There is a lot more here and I don’t know if I can really even touch the surface of this. Maybe each of us needs to ask ourselves, “what is peace for me?” and then ask, “what is peace for them?” and only then ask, “what is peace for us?” even then, I think we will get too many answers to really do anything with them. In the end, it all seems to be up to G*D, if you believe in that sort of thing. On the other hand, if we all asked the same questions, maybe that would be the incentive to really come together! And then again, maybe that is what G*D is really all about anyways; coming together.

So, how do we bring peace to the region? I think that right after we ask ourselves the questions stated above, we should ponder the idea… why am I here, is there a god, what is the purpose of it all, and last but not least… who am I?

Hope this helped,
Shalom from the Holy Land,
D. Noll

Monday, April 7, 2008

Tikun shveelim and someone else’s garbage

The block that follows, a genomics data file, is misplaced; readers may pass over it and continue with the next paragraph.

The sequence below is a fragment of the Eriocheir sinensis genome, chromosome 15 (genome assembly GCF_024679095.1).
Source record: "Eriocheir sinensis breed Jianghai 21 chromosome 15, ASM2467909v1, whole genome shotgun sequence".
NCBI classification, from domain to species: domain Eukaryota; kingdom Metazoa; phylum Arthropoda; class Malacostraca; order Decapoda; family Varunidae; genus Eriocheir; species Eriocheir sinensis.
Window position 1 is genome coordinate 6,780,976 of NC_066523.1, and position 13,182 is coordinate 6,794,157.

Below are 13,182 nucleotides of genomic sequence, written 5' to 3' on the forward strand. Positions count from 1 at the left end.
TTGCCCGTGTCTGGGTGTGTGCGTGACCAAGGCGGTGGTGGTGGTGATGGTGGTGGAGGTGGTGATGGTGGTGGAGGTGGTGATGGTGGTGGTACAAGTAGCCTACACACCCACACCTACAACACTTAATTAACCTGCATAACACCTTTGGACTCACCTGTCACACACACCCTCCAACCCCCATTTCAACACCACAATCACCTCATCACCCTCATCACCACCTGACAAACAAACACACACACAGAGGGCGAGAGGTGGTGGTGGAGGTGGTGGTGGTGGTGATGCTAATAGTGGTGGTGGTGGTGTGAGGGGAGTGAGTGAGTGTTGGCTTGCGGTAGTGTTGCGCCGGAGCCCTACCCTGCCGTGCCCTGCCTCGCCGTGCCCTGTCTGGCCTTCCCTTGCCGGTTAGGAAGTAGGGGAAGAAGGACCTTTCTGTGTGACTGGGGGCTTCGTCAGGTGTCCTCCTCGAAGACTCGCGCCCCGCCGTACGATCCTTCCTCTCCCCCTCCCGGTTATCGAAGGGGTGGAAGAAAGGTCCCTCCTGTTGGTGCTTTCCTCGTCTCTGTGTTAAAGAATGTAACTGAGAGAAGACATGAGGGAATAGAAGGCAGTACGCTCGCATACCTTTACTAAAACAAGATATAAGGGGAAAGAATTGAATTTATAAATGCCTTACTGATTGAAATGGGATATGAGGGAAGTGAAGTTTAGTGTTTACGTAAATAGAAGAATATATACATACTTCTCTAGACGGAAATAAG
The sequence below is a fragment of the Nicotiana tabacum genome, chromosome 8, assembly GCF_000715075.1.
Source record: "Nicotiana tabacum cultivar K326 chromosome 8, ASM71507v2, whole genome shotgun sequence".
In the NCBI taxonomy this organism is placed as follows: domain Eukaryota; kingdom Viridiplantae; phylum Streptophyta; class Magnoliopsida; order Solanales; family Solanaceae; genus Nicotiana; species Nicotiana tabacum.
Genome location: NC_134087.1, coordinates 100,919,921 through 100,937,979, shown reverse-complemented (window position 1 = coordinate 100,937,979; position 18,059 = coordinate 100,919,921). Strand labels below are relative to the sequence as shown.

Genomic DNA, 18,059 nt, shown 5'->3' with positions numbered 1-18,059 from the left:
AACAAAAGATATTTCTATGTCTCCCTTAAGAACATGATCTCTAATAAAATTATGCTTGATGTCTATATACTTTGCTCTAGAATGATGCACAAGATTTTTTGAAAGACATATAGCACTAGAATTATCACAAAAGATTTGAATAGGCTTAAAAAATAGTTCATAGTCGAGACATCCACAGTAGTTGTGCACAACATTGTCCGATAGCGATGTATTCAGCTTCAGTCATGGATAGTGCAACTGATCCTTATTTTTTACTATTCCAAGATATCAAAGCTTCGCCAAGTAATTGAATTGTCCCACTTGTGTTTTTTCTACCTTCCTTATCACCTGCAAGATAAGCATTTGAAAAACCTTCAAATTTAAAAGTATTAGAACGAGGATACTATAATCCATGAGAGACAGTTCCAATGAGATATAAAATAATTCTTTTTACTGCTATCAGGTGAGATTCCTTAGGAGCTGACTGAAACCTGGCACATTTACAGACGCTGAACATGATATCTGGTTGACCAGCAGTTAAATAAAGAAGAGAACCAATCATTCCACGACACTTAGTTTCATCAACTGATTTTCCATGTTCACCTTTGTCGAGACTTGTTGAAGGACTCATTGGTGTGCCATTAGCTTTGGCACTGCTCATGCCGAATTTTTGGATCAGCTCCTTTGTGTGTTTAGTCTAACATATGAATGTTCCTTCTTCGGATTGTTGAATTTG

Recently, Adele and I went on a hike to a very nice part of the Country up in the north. It was a long hike and we pretty much covered every topic we could think of while on the way up and back to the same castle that I had visited with the Beit El teeule a few weeks back called Monte Fiord. This was a castle that was built in a canyon instead of on top of a mountain because it was meant to be a kind of Fort Knox for the Crusaders about a thousand years ago. They needed money to conquer the Holy land and this is where they kept it because it was very well protected from invading Arab (pre Muslim) armies. It was very interesting but the most interesting thing turned out to be a little trail maintenance that we did along the way.

We decided to pick up garbage on our trip up to the top and among all the variety of trash we found ample amounts of plastic bags to deposit it all in. as we picked up the trash, I noticed that people were taking notice so I decided to make a show of it and found myself hovering over some little stash of chip wrappers until the approaching hikers would notice what I was doing. As these hikers got closer, I noticed that they were Arabs. They looked at me with what I thought were curious expressions. My mind went through all kinds of variations on what they must be thinking. They seemed to be a family and when the last of them where just about to reach me, the man at the back with his little boy spoke to me. He was really happy to see us cleaning the trail and wanted to impress upon his kid how great it is to do what we were doing.